Bottle-Feeding a Newborn Baby
While breast milk is the best choice for feeding your baby, cow’s milk-based infant formula is the next best choice. When choosing a formula, use a brand recommended by your baby’s doctor.
Types of formulas
Most babies start bottle-feeding with a formula based on cow’s milk. Formula is available in three ways: powder, which is the least expensive; liquid concentrate (which requires dilution); and premixed ready-to-feed, which is the most expensive but also the most convenient. If your baby is lactose-intolerant, he or she should be fed a low-lactose or a lactose-free formula.
When buying and preparing your baby’s bottle, always check the expiration date on the formula. Contact your doctor if you have any questions or concerns regarding your baby’s formula.
What nutrients are in infant formulas?
Infant formula contains protein, fat, vitamins A, C, D, E, K, iron, calcium, and many more ingredients.
When using a liquid or powder formula, read the directions on how much water and formula to use. Follow the directions carefully, measuring every time. Tap water, well water, and bottled water are not sterile and should be boiled before usage until the baby is three months of age (actual or corrected).
To sterilize water, it is recommended to boil the water for one minute at a rolling boil to remove impurities. After you mix the formula with cold water, you can heat the bottle to the temperature your baby prefers (see below). Shake the bottle so that the formula mixes evenly with the water. A 24-hour supply of infant formula can be mixed at one time and then stored in the refrigerator. Do not microwave formula.
How do I choose a bottle and nipple?
Bottles for feeding babies come in many varieties: plastic, glass, disposable. Glass bottles can be used for a long time, but be sure to check the bottle on a regular basis for any chips or cracks that can hurt your baby.
Bottle nipples also come in several varieties (rubber, latex, and silicone), as well as different shapes. You can try out the different types of nipples to see which your baby prefers. If you have any questions, ask your baby’s doctor.
You should also monitor the nipple’s condition. You should replace the nipple if:
the formula comes out too quickly;
the nipple has become discolored; or,
the nipple has deteriorated in any way. A weakened or damaged nipple is a potential choking hazard.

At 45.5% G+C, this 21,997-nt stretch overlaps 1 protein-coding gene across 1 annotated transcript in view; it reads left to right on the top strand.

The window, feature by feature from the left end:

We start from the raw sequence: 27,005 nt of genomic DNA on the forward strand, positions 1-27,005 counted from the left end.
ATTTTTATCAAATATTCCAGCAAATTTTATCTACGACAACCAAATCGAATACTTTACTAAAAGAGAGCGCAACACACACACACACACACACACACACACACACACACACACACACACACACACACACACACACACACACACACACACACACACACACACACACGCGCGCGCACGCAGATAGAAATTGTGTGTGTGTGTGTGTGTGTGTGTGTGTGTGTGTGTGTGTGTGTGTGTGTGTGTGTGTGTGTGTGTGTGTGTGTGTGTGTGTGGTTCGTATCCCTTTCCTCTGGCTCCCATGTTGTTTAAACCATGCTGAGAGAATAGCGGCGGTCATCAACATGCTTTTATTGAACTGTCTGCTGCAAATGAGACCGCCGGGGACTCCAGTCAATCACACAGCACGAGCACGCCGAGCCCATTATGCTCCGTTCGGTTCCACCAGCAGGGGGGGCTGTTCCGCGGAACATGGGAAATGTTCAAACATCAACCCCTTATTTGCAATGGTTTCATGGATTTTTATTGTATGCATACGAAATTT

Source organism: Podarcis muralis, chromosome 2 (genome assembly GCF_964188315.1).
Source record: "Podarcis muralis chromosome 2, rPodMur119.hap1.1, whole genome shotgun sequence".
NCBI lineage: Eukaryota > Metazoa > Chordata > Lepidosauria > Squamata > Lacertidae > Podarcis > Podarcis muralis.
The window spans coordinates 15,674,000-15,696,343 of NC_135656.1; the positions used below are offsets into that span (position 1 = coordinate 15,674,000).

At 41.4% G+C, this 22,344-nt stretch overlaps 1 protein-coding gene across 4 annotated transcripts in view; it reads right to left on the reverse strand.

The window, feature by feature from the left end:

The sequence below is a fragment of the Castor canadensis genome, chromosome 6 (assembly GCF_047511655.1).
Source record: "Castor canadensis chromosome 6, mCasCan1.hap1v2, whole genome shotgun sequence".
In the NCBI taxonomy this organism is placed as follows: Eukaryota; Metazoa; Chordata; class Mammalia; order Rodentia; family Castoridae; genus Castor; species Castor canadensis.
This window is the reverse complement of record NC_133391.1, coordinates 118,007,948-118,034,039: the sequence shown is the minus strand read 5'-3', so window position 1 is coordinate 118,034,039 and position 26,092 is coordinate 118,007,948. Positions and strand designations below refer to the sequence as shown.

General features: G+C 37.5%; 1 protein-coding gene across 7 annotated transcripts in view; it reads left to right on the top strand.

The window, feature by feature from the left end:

Sterilizing the bottle
Bottles and nipples need to be sterilized before the first use. To sterilize the bottle, place it in a pot of boiling water for 5 minutes or run through entire cycle in dishwasher. After the bottle has been sterilized and cooled, it is ready to be used. Nipples will change color after they are boiled. You may also use bottle liners with special holders for your baby. Follow the directions on the package for these.
The bottle should be placed in boiling water or in a store-bought bottle warmer to warm up before you feed your baby. Do not place the bottle itself in the microwave--the microwave could cause the bottle to heat unevenly, which could burn your baby’s mouth.
To warm a bottle:
Fill a deep mug or measuring cup with water.
Place the water (not the bottle) in the microwave for about 1 to 2 minutes or until the water comes to a rolling boil. You can also boil the water in a pot over the stove.
Place the bottle in the boiling water for 1 to 2 minutes or until the bottle is lukewarm. Swirl the bottle to ensure even temperature. You can test the formula to make sure it is not too hot for your baby by squirting a little formula on the inside of your wrist.
After formula is prepared, the bottles should be kept in the refrigerator no more than 24 hours. Any formula that is left over after a feeding and not consumed within one hour should be disposed of, and never given to your baby.
How much should I feed my baby?
During the first month, your baby will eat about 2 to 3 ounces of formula at each feeding, and will eat every 2 to 3 hours. After the first month, your baby will eat about 4 ounces of formula every 3 hours. The amount of formula will gradually increase as your baby gets older.
The flow rate of formula coming out of the nipple will also change as your baby gets bigger. For the first few months, choose a slower-flowing nipple. The flow rate will depend on the brand of the bottle. You can test this by holding the bottle upside down. Most packages will label the flow rate according to your baby’s age.
What should I do if my baby has an allergic reaction to the formula?
If your baby seems to be having an allergic reaction to the formula (such as vomiting, diarrhea, and rash), you should consult your doctor; your baby may be switched to another type of formula. In addition to these symptoms, your baby may also be fussier than usual.
Symptoms of lactose intolerance include a lot of gas, abdominal pain, and diarrhea. In many cases, a stool culture can determine whether your baby is lactose-intolerant.
When can I switch my baby to whole milk?
You can start feeding your baby whole milk instead of infant formula around his or her first birthday, or if he or she was born prematurely (1 year corrected age). Your baby should drink whole milk; reduced-fat or fat-free milk do not offer the calories and fat that your child needs to grow and develop.
© Copyright 1995-2015 The Cleveland Clinic Foundation. All rights reserved.
Can't find the health information you’re looking for?
This information is provided by the Cleveland Clinic and is not intended to replace the medical advice of your doctor or health care provider. Please consult your health care provider for advice about a specific medical condition. This document was last reviewed on: 11/12/2015...#12218